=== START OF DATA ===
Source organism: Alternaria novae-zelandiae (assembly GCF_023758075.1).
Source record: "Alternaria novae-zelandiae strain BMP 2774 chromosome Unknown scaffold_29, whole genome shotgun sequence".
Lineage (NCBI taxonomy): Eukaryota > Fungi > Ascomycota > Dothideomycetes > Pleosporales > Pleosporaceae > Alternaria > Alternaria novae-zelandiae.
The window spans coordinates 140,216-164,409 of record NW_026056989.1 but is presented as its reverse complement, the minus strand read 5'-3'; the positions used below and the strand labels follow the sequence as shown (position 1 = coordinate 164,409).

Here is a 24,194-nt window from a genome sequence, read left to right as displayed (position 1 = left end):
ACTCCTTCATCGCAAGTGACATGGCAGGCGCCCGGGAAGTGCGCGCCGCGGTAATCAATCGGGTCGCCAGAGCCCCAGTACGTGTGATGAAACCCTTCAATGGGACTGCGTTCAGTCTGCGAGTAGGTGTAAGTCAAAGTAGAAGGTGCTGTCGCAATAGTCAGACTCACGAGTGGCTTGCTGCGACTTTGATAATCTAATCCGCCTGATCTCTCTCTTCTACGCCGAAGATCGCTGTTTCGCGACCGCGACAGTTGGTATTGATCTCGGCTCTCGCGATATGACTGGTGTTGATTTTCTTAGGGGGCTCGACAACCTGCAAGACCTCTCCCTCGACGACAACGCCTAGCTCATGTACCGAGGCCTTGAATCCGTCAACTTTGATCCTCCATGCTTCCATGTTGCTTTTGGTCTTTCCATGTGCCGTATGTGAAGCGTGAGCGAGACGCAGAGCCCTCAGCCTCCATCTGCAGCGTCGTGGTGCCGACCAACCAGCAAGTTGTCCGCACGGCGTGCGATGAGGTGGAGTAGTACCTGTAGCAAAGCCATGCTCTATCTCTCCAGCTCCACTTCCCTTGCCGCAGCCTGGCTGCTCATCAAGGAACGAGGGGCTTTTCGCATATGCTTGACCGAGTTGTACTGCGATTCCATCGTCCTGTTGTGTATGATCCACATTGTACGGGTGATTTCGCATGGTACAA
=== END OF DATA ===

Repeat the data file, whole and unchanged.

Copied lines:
Source organism: Alternaria novae-zelandiae (assembly GCF_023758075.1).
Source record: "Alternaria novae-zelandiae strain BMP 2774 chromosome Unknown scaffold_29, whole genome shotgun sequence".
Lineage (NCBI taxonomy): Eukaryota > Fungi > Ascomycota > Dothideomycetes > Pleosporales > Pleosporaceae > Alternaria > Alternaria novae-zelandiae.
The window spans coordinates 140,216-164,409 of record NW_026056989.1 but is presented as its reverse complement, the minus strand read 5'-3'; the positions used below and the strand labels follow the sequence as shown (position 1 = coordinate 164,409).

Here is a 24,194-nt window from a genome sequence, read left to right as displayed (position 1 = left end):
ACTCCTTCATCGCAAGTGACATGGCAGGCGCCCGGGAAGTGCGCGCCGCGGTAATCAATCGGGTCGCCAGAGCCCCAGTACGTGTGATGAAACCCTTCAATGGGACTGCGTTCAGTCTGCGAGTAGGTGTAAGTCAAAGTAGAAGGTGCTGTCGCAATAGTCAGACTCACGAGTGGCTTGCTGCGACTTTGATAATCTAATCCGCCTGATCTCTCTCTTCTACGCCGAAGATCGCTGTTTCGCGACCGCGACAGTTGGTATTGATCTCGGCTCTCGCGATATGACTGGTGTTGATTTTCTTAGGGGGCTCGACAACCTGCAAGACCTCTCCCTCGACGACAACGCCTAGCTCATGTACCGAGGCCTTGAATCCGTCAACTTTGATCCTCCATGCTTCCATGTTGCTTTTGGTCTTTCCATGTGCCGTATGTGAAGCGTGAGCGAGACGCAGAGCCCTCAGCCTCCATCTGCAGCGTCGTGGTGCCGACCAACCAGCAAGTTGTCCGCACGGCGTGCGATGAGGTGGAGTAGTACCTGTAGCAAAGCCATGCTCTATCTCTCCAGCTCCACTTCCCTTGCCGCAGCCTGGCTGCTCATCAAGGAACGAGGGGCTTTTCGCATATGCTTGACCGAGTTGTACTGCGATTCCATCGTCCTGTTGTGTATGATCCACATTGTACGGGTGATTTCGCATGGTACAA